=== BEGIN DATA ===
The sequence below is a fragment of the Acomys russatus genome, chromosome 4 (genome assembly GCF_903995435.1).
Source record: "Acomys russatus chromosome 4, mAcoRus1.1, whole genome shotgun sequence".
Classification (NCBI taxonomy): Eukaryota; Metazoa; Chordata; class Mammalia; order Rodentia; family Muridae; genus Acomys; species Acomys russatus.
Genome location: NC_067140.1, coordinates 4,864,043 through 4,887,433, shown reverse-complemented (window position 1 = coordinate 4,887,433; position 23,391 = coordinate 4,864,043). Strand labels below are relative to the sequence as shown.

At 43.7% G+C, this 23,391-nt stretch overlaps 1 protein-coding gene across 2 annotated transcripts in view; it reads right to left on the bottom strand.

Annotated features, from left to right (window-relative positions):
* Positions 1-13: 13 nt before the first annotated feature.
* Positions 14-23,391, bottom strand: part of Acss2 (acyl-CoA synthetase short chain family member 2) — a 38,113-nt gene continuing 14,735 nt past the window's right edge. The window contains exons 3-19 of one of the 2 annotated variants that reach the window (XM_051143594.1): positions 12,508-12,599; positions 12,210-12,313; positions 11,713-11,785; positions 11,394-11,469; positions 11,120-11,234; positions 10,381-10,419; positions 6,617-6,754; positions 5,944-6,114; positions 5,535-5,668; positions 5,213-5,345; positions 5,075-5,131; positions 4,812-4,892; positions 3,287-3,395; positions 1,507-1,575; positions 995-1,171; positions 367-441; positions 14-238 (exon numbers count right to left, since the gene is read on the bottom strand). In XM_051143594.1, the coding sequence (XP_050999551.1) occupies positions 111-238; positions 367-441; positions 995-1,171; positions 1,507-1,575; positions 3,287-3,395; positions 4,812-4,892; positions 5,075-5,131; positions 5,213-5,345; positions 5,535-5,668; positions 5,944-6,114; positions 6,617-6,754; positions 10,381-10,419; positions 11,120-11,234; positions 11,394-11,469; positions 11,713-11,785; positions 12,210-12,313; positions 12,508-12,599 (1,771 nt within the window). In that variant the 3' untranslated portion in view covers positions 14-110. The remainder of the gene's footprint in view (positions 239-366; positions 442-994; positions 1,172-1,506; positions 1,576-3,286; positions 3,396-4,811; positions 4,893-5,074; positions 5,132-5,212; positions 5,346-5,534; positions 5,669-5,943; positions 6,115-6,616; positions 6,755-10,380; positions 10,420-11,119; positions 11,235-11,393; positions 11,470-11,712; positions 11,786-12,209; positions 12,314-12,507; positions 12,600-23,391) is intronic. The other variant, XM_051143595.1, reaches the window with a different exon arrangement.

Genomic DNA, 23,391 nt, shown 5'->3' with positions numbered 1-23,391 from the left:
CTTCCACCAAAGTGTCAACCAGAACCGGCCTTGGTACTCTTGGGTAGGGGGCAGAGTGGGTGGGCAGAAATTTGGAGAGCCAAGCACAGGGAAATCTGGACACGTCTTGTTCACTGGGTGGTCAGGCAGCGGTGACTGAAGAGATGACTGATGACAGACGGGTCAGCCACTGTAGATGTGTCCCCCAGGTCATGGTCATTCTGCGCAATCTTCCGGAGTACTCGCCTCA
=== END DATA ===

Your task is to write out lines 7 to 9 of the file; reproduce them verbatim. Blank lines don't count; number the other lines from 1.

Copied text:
* Positions 1-13: 13 nt before the first annotated feature.
* Positions 14-23,391, bottom strand: part of Acss2 (acyl-CoA synthetase short chain family member 2) — a 38,113-nt gene continuing 14,735 nt past the window's right edge. The window contains exons 3-19 of one of the 2 annotated variants that reach the window (XM_051143594.1): positions 12,508-12,599; positions 12,210-12,313; positions 11,713-11,785; positions 11,394-11,469; positions 11,120-11,234; positions 10,381-10,419; positions 6,617-6,754; positions 5,944-6,114; positions 5,535-5,668; positions 5,213-5,345; positions 5,075-5,131; positions 4,812-4,892; positions 3,287-3,395; positions 1,507-1,575; positions 995-1,171; positions 367-441; positions 14-238 (exon numbers count right to left, since the gene is read on the bottom strand). In XM_051143594.1, the coding sequence (XP_050999551.1) occupies positions 111-238; positions 367-441; positions 995-1,171; positions 1,507-1,575; positions 3,287-3,395; positions 4,812-4,892; positions 5,075-5,131; positions 5,213-5,345; positions 5,535-5,668; positions 5,944-6,114; positions 6,617-6,754; positions 10,381-10,419; positions 11,120-11,234; positions 11,394-11,469; positions 11,713-11,785; positions 12,210-12,313; positions 12,508-12,599 (1,771 nt within the window). In that variant the 3' untranslated portion in view covers positions 14-110. The remainder of the gene's footprint in view (positions 239-366; positions 442-994; positions 1,172-1,506; positions 1,576-3,286; positions 3,396-4,811; positions 4,893-5,074; positions 5,132-5,212; positions 5,346-5,534; positions 5,669-5,943; positions 6,115-6,616; positions 6,755-10,380; positions 10,420-11,119; positions 11,235-11,393; positions 11,470-11,712; positions 11,786-12,209; positions 12,314-12,507; positions 12,600-23,391) is intronic. The other variant, XM_051143595.1, reaches the window with a different exon arrangement.

Genomic DNA, 23,391 nt, shown 5'->3' with positions numbered 1-23,391 from the left: